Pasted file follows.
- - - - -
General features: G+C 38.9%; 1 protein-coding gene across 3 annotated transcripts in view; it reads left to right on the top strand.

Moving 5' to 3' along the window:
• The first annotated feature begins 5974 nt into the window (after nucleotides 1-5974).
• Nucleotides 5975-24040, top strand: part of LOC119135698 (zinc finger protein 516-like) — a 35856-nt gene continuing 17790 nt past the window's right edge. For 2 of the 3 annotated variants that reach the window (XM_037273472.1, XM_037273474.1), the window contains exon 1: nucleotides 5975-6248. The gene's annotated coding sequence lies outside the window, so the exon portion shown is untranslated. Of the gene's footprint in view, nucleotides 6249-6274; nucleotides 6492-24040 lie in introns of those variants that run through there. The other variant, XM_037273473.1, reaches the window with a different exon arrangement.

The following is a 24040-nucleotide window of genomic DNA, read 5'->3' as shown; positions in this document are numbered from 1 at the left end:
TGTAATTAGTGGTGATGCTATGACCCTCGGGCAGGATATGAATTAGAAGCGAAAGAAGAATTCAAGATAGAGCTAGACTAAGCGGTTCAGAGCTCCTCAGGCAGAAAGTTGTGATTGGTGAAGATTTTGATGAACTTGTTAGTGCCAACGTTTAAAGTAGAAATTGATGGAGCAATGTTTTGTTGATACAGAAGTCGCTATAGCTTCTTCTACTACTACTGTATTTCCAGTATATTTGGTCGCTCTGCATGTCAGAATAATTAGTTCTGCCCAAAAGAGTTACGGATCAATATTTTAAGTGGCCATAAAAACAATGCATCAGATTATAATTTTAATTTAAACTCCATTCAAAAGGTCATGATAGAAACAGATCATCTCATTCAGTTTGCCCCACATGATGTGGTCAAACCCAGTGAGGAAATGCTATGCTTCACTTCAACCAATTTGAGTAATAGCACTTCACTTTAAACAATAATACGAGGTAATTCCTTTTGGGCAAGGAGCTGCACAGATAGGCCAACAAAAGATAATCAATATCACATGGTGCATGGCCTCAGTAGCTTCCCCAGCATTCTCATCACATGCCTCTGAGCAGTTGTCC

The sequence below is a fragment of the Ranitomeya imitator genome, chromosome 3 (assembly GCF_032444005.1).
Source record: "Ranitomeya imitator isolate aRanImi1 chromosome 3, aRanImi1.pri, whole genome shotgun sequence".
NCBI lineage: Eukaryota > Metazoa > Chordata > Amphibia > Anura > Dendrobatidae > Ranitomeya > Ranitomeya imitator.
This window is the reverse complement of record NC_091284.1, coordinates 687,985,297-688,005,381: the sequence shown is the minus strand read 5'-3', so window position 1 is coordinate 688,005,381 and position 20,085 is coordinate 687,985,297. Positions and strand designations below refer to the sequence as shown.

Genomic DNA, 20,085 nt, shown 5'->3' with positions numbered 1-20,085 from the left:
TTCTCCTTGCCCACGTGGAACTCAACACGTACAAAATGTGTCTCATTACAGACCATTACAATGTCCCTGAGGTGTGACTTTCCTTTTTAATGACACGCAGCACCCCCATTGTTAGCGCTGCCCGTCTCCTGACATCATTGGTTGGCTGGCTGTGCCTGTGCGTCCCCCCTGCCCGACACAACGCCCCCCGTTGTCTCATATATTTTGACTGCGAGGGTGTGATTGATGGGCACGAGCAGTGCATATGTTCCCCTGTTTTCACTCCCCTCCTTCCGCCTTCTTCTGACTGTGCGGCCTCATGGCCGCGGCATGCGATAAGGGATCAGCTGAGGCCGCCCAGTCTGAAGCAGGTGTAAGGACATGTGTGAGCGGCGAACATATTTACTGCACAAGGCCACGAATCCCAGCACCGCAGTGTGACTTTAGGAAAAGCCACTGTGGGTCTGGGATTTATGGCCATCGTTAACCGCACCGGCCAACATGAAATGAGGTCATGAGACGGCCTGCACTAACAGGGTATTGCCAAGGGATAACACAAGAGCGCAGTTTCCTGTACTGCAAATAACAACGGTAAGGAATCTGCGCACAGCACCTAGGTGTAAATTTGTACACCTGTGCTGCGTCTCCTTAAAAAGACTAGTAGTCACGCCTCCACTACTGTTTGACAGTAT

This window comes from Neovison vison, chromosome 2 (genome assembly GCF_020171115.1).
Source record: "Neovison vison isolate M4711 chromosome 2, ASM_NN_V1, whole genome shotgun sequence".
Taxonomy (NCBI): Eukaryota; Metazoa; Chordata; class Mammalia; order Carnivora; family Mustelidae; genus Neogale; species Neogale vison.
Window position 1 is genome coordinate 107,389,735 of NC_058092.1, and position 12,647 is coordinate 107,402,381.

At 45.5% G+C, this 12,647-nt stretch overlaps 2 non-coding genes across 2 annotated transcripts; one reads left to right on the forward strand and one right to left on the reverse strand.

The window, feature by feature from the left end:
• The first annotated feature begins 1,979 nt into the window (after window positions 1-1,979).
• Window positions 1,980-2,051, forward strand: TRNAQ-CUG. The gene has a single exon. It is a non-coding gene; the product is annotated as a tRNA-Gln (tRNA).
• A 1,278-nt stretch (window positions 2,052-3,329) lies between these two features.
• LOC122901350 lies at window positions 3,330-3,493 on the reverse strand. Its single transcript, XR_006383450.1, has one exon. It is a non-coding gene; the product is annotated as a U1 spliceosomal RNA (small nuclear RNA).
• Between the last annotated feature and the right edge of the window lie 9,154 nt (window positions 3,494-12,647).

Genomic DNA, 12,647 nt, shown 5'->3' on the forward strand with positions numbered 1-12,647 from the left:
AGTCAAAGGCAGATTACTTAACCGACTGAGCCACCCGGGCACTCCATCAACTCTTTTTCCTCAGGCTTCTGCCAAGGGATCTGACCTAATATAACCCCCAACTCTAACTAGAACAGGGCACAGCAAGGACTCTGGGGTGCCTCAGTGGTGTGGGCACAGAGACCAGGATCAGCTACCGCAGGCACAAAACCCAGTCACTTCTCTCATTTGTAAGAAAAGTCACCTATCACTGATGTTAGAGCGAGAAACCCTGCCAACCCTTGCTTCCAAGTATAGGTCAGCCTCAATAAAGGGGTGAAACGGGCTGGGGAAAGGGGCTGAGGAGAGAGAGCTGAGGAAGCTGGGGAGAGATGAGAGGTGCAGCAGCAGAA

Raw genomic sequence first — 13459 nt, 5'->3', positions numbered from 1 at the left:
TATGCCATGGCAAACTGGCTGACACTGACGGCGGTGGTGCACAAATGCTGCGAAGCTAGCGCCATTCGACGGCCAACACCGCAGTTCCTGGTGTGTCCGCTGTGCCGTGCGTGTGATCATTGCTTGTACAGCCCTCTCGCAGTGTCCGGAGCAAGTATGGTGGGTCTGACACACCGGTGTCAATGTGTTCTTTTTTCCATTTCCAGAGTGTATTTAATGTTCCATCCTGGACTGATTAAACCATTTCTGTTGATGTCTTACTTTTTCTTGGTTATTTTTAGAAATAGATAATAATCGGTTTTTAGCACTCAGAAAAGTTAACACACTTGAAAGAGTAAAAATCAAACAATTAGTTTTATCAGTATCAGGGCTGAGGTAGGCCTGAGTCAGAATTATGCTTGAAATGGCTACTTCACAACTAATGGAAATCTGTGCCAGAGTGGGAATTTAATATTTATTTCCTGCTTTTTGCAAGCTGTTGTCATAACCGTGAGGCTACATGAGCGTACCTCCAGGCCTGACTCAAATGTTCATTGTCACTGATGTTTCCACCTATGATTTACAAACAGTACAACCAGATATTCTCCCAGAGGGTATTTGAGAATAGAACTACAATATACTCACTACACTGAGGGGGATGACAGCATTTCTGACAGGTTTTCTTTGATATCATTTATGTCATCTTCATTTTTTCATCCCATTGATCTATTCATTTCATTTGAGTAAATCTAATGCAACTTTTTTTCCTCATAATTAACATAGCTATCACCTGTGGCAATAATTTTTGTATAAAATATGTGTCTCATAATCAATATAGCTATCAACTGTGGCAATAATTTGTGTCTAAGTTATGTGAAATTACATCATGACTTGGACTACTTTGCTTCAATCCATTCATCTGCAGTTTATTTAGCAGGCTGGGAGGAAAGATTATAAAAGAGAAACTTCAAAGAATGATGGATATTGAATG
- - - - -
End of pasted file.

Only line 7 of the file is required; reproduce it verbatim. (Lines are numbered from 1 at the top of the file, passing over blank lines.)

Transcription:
The sequence below is a fragment of the Ranitomeya imitator genome, chromosome 3 (assembly GCF_032444005.1).